Seafood gumbo originated with the French Creole settlers in Louisiana. Marrying classic French techniques, African American spices and local ingredients, the stew is a literal melting pot. Gumbo was influenced both by Creole cooking made famous in New Orleans and the country styles Cajun cooking from Acadiana (French Louisiana). There are many different interpretations of gumbo, but they all start with a dark roux and end as a rich, thick stew.
A traditional French technique, roux combines equal parts of oil or butter and flour into a paste. Add the ingredients to a heavy-bottomed sauce pan over medium-low heat and stir it continually until it's completely combined. For gumbo you want to cook the roux until it becomes a dark brown color, about 20 to 25 minutes. Stir continually to avoid clumps.
The Creole trinity replaces the carrots in the French mirepoix, which also includes onions and celery, with green peppers. Traditionally you would use a ratio of 2:1:1, but if you like one vegetable more than another, increase the amount of that one and use less of the other. But don't omit any vegetable or you will change the flavor completely.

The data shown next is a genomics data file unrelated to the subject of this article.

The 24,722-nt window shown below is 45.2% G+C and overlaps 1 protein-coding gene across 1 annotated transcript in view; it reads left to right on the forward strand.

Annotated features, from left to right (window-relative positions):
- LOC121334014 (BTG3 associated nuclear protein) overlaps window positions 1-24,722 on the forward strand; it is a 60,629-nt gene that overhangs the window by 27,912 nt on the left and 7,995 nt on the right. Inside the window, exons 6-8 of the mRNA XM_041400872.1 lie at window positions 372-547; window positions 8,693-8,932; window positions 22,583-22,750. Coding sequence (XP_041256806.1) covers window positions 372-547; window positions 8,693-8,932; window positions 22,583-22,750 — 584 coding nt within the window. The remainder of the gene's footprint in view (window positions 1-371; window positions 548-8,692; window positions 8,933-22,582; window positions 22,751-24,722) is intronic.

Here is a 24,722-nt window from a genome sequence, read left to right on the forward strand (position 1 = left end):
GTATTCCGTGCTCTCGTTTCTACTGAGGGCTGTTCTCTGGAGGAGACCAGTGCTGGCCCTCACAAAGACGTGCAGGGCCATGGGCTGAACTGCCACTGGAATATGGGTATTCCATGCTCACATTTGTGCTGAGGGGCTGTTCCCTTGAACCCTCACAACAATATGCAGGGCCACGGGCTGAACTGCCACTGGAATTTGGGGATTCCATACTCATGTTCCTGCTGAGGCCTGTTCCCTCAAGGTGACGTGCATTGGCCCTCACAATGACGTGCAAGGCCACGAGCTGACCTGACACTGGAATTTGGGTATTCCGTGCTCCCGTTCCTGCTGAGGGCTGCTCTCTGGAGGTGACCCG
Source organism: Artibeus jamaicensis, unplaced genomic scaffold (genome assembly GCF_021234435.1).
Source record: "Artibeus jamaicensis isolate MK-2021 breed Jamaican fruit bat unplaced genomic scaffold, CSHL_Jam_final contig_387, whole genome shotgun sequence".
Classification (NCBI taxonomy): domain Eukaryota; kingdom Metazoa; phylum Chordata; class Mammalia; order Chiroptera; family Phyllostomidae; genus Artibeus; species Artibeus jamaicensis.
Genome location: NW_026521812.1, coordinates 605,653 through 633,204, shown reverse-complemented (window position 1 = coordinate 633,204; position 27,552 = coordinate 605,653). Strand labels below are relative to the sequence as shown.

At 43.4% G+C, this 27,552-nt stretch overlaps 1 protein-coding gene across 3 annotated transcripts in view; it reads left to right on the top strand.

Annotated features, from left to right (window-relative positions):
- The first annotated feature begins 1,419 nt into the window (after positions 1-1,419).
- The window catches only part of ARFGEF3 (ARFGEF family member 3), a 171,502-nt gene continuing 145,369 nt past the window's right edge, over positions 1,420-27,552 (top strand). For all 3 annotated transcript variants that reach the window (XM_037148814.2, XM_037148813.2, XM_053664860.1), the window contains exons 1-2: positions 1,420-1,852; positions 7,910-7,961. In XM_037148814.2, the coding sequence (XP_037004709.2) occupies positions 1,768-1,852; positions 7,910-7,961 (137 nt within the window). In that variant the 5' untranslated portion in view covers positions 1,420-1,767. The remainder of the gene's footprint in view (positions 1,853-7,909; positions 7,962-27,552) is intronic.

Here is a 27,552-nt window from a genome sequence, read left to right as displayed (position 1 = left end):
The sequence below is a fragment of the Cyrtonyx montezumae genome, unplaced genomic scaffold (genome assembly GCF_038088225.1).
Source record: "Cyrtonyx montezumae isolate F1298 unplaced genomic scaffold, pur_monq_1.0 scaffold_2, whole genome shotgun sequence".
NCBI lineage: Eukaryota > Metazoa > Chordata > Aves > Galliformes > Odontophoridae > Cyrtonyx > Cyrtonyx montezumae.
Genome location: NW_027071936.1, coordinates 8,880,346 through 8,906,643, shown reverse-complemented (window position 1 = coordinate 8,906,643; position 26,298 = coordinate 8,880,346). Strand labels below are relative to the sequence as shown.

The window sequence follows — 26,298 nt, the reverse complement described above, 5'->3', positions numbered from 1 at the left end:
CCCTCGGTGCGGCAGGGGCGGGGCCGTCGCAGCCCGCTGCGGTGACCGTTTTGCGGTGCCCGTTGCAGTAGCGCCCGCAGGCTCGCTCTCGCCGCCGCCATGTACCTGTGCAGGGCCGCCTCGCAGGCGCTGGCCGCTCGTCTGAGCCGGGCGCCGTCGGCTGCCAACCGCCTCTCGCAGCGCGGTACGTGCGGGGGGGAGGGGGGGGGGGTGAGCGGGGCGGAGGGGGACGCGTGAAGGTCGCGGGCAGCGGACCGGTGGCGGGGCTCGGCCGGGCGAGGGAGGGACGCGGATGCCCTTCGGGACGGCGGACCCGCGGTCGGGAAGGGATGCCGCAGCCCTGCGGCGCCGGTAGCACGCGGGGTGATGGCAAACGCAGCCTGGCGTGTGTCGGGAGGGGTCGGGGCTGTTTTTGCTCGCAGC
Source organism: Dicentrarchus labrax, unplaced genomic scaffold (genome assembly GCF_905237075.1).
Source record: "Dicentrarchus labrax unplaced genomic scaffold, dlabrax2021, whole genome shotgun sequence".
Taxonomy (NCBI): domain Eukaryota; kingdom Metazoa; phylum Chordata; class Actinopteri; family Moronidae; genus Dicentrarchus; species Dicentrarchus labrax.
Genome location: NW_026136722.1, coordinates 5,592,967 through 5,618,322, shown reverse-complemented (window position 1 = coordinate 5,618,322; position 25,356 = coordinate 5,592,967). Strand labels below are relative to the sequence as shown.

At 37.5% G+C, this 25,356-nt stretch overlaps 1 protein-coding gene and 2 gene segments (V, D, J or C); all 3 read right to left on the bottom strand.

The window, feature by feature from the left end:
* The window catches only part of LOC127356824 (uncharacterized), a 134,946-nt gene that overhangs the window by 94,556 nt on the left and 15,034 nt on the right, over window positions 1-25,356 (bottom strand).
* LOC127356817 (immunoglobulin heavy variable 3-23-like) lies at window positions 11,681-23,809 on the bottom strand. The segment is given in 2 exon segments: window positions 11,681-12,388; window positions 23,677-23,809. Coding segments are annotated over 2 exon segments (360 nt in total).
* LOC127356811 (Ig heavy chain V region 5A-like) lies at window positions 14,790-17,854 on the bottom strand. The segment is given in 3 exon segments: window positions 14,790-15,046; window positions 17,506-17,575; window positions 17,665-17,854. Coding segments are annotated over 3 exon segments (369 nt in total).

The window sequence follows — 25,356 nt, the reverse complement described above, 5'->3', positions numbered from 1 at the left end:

Seafood gumbo reflects the abundance of seafood available on the coast of Louisiana. Use the freshest ingredients available at your local seafood counter. Add whatever you like, but keep in mind that seafood cooks quickly, and you do not want to add it until the gumbo is almost done.
The addition of liquid makes the gumbo a stew. You can keep it simple and use water, but seafood stock and clam juice add even more flavor. Okra often appears in gumbos, as does hot sauce. And, if you can find it, gumbo file, or sassafras root, traditionally gets added toward the end of cooking. Serve the gumbo with a scoop of cooked white rice.